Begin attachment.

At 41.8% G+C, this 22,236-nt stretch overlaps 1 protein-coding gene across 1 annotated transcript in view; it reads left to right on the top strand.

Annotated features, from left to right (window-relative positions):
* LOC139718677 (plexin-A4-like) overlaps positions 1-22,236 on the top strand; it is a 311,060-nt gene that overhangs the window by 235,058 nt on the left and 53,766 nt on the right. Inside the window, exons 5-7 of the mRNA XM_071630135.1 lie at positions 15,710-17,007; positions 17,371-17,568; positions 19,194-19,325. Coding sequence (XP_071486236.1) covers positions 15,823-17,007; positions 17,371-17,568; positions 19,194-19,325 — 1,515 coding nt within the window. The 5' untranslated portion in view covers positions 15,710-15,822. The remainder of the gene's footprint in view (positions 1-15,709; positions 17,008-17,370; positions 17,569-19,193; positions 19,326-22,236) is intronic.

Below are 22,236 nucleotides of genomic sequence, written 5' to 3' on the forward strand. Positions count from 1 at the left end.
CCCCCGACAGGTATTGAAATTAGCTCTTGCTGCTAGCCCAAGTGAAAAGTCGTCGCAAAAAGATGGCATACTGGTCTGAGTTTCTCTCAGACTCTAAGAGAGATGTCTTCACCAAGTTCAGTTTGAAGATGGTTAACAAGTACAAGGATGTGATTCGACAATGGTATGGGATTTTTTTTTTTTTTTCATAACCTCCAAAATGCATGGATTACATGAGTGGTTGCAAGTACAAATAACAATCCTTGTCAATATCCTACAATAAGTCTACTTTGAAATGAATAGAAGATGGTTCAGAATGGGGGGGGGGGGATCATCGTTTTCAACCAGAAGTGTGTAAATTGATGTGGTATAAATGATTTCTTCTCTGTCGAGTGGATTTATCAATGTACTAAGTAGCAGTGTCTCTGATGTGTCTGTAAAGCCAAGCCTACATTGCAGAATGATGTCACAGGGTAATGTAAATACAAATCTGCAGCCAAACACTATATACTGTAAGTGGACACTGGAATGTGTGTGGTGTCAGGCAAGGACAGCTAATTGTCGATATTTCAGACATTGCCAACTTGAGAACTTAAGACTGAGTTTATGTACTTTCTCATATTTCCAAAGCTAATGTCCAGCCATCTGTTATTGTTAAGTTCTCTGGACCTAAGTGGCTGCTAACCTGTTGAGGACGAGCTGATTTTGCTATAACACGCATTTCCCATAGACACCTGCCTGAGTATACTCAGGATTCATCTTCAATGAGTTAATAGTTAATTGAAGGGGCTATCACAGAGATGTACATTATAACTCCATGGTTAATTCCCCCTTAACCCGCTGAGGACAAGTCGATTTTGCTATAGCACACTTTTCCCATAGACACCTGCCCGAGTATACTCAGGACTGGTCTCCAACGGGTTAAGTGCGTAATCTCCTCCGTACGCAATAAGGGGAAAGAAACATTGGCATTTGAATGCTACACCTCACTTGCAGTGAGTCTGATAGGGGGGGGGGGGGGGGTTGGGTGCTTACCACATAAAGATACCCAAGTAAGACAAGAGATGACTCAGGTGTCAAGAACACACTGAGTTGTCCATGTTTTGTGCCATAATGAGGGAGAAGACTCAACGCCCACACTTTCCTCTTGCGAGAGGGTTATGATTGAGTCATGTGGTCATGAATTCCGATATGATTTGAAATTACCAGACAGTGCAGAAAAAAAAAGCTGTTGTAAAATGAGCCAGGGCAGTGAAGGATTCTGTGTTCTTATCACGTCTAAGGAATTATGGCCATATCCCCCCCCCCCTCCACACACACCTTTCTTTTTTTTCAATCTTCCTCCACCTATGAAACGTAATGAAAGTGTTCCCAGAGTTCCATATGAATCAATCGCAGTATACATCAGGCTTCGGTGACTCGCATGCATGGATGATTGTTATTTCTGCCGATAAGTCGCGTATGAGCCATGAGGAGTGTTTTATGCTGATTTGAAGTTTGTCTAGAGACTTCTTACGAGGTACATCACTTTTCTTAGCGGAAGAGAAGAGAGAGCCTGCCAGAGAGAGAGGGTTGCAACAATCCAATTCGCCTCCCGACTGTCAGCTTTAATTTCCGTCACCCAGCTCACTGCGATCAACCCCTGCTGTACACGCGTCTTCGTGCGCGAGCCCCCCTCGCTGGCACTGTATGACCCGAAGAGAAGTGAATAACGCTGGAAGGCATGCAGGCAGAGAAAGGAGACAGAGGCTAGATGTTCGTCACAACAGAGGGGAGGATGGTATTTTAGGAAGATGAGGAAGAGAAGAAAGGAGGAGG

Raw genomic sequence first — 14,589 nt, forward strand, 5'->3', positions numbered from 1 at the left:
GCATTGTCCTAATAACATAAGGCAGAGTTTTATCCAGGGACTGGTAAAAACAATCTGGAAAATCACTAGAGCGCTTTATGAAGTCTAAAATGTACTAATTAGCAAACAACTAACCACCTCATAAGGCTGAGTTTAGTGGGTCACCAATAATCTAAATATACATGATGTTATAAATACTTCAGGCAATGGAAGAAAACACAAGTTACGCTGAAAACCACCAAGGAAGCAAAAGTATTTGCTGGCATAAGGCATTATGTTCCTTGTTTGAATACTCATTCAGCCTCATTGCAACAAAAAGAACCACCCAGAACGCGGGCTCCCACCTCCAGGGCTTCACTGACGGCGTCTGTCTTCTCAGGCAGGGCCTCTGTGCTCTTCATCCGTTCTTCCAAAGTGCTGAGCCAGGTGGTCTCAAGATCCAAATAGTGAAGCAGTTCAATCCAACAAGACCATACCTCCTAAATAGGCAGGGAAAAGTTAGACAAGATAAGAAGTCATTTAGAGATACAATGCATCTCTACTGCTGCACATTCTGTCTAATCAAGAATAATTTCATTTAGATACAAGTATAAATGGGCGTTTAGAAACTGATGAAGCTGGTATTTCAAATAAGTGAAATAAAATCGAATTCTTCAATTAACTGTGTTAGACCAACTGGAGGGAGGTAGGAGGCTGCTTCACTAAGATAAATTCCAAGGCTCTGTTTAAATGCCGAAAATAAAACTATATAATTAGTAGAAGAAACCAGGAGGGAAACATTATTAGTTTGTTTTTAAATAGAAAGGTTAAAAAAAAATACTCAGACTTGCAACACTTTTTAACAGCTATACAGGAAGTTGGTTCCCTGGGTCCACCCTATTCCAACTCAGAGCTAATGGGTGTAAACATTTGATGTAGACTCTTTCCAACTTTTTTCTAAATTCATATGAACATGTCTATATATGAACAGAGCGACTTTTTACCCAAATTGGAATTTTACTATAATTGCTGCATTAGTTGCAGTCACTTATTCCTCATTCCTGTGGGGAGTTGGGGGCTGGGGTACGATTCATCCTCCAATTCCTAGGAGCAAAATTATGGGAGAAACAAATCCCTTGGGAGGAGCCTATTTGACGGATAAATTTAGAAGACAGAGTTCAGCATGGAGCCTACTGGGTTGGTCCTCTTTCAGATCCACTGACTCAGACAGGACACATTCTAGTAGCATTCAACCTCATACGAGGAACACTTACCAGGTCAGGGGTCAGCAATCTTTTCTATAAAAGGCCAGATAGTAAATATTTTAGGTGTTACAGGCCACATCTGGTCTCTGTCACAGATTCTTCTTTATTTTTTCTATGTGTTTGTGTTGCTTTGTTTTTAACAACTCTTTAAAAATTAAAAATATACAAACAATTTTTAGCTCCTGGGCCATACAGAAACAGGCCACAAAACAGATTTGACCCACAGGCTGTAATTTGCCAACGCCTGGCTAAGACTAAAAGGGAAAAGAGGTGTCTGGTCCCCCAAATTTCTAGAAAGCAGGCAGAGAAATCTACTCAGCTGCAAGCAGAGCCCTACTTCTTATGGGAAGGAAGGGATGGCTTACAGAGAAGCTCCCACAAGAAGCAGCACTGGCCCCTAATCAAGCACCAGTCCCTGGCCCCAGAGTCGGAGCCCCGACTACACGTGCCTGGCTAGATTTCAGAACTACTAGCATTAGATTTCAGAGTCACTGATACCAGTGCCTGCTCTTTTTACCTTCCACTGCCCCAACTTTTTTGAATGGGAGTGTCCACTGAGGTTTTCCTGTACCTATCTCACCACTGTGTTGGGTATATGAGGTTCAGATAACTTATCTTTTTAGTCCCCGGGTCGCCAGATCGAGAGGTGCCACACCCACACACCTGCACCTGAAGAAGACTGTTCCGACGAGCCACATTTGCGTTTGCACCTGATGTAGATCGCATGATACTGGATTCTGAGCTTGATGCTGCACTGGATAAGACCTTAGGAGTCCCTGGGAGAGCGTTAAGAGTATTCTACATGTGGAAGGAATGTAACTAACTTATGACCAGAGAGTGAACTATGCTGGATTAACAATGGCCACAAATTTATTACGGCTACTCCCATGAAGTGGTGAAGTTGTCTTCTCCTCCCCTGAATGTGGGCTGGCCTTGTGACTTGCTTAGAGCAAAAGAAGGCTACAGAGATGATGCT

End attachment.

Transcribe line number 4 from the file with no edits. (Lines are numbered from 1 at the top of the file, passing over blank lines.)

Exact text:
Below are 22,236 nucleotides of genomic sequence, written 5' to 3' on the forward strand. Positions count from 1 at the left end.